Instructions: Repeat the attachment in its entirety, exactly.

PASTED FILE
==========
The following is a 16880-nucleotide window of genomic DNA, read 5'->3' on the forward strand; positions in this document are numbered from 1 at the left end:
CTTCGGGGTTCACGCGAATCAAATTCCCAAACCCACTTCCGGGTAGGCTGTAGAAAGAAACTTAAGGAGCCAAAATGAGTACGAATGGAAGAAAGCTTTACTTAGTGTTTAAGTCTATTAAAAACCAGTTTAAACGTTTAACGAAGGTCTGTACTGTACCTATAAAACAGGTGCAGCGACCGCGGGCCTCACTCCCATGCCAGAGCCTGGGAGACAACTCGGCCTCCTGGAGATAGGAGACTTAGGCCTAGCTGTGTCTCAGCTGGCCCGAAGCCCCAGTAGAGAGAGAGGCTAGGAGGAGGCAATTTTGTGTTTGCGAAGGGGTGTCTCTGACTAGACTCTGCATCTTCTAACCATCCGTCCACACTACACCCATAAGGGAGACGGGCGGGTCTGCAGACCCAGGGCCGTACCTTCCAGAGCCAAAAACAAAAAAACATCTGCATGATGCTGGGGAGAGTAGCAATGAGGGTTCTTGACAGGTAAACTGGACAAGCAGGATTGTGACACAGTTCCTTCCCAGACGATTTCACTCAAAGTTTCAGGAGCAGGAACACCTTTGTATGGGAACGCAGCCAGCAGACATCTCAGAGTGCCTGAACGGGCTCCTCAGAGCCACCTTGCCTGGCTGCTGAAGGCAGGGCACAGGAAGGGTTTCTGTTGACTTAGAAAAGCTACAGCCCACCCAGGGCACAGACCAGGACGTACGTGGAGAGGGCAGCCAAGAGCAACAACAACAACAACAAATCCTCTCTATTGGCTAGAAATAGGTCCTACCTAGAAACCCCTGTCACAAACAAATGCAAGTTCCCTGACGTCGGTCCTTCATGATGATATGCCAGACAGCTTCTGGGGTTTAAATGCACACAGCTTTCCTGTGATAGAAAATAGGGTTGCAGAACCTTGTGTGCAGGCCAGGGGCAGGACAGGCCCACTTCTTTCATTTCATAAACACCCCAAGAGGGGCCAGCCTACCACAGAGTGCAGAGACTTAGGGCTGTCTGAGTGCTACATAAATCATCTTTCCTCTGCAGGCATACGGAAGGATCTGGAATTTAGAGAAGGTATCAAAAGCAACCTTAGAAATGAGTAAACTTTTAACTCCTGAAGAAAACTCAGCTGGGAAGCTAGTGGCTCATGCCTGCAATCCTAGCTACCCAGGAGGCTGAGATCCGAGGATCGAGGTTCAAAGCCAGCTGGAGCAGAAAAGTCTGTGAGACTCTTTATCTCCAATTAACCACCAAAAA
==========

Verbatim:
The following is a 16880-nucleotide window of genomic DNA, read 5'->3' on the forward strand; positions in this document are numbered from 1 at the left end:
CTTCGGGGTTCACGCGAATCAAATTCCCAAACCCACTTCCGGGTAGGCTGTAGAAAGAAACTTAAGGAGCCAAAATGAGTACGAATGGAAGAAAGCTTTACTTAGTGTTTAAGTCTATTAAAAACCAGTTTAAACGTTTAACGAAGGTCTGTACTGTACCTATAAAACAGGTGCAGCGACCGCGGGCCTCACTCCCATGCCAGAGCCTGGGAGACAACTCGGCCTCCTGGAGATAGGAGACTTAGGCCTAGCTGTGTCTCAGCTGGCCCGAAGCCCCAGTAGAGAGAGAGGCTAGGAGGAGGCAATTTTGTGTTTGCGAAGGGGTGTCTCTGACTAGACTCTGCATCTTCTAACCATCCGTCCACACTACACCCATAAGGGAGACGGGCGGGTCTGCAGACCCAGGGCCGTACCTTCCAGAGCCAAAAACAAAAAAACATCTGCATGATGCTGGGGAGAGTAGCAATGAGGGTTCTTGACAGGTAAACTGGACAAGCAGGATTGTGACACAGTTCCTTCCCAGACGATTTCACTCAAAGTTTCAGGAGCAGGAACACCTTTGTATGGGAACGCAGCCAGCAGACATCTCAGAGTGCCTGAACGGGCTCCTCAGAGCCACCTTGCCTGGCTGCTGAAGGCAGGGCACAGGAAGGGTTTCTGTTGACTTAGAAAAGCTACAGCCCACCCAGGGCACAGACCAGGACGTACGTGGAGAGGGCAGCCAAGAGCAACAACAACAACAACAAATCCTCTCTATTGGCTAGAAATAGGTCCTACCTAGAAACCCCTGTCACAAACAAATGCAAGTTCCCTGACGTCGGTCCTTCATGATGATATGCCAGACAGCTTCTGGGGTTTAAATGCACACAGCTTTCCTGTGATAGAAAATAGGGTTGCAGAACCTTGTGTGCAGGCCAGGGGCAGGACAGGCCCACTTCTTTCATTTCATAAACACCCCAAGAGGGGCCAGCCTACCACAGAGTGCAGAGACTTAGGGCTGTCTGAGTGCTACATAAATCATCTTTCCTCTGCAGGCATACGGAAGGATCTGGAATTTAGAGAAGGTATCAAAAGCAACCTTAGAAATGAGTAAACTTTTAACTCCTGAAGAAAACTCAGCTGGGAAGCTAGTGGCTCATGCCTGCAATCCTAGCTACCCAGGAGGCTGAGATCCGAGGATCGAGGTTCAAAGCCAGCTGGAGCAGAAAAGTCTGTGAGACTCTTTATCTCCAATTAACCACCAAAAA